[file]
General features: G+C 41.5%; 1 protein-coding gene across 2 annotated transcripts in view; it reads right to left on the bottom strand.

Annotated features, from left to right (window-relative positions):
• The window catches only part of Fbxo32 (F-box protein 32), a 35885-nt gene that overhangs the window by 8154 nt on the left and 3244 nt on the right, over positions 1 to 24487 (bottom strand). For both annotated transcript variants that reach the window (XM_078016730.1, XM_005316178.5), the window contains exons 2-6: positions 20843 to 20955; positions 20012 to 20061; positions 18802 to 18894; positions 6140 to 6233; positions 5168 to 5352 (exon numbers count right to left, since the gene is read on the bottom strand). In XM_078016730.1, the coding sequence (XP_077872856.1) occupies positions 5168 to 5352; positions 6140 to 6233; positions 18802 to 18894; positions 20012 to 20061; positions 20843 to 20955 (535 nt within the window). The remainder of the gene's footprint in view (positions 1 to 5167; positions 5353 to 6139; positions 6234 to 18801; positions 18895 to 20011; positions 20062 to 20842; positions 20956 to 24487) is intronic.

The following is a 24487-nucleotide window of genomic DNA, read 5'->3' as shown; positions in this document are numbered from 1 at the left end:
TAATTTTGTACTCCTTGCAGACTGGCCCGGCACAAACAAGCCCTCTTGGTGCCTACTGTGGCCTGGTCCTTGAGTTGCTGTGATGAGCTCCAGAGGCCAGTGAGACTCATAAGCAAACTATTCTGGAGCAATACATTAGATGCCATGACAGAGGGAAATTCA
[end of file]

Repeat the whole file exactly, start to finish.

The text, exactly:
General features: G+C 41.5%; 1 protein-coding gene across 2 annotated transcripts in view; it reads right to left on the bottom strand.

Annotated features, from left to right (window-relative positions):
• The window catches only part of Fbxo32 (F-box protein 32), a 35885-nt gene that overhangs the window by 8154 nt on the left and 3244 nt on the right, over positions 1 to 24487 (bottom strand). For both annotated transcript variants that reach the window (XM_078016730.1, XM_005316178.5), the window contains exons 2-6: positions 20843 to 20955; positions 20012 to 20061; positions 18802 to 18894; positions 6140 to 6233; positions 5168 to 5352 (exon numbers count right to left, since the gene is read on the bottom strand). In XM_078016730.1, the coding sequence (XP_077872856.1) occupies positions 5168 to 5352; positions 6140 to 6233; positions 18802 to 18894; positions 20012 to 20061; positions 20843 to 20955 (535 nt within the window). The remainder of the gene's footprint in view (positions 1 to 5167; positions 5353 to 6139; positions 6234 to 18801; positions 18895 to 20011; positions 20062 to 20842; positions 20956 to 24487) is intronic.

The following is a 24487-nucleotide window of genomic DNA, read 5'->3' as shown; positions in this document are numbered from 1 at the left end:
TAATTTTGTACTCCTTGCAGACTGGCCCGGCACAAACAAGCCCTCTTGGTGCCTACTGTGGCCTGGTCCTTGAGTTGCTGTGATGAGCTCCAGAGGCCAGTGAGACTCATAAGCAAACTATTCTGGAGCAATACATTAGATGCCATGACAGAGGGAAATTCA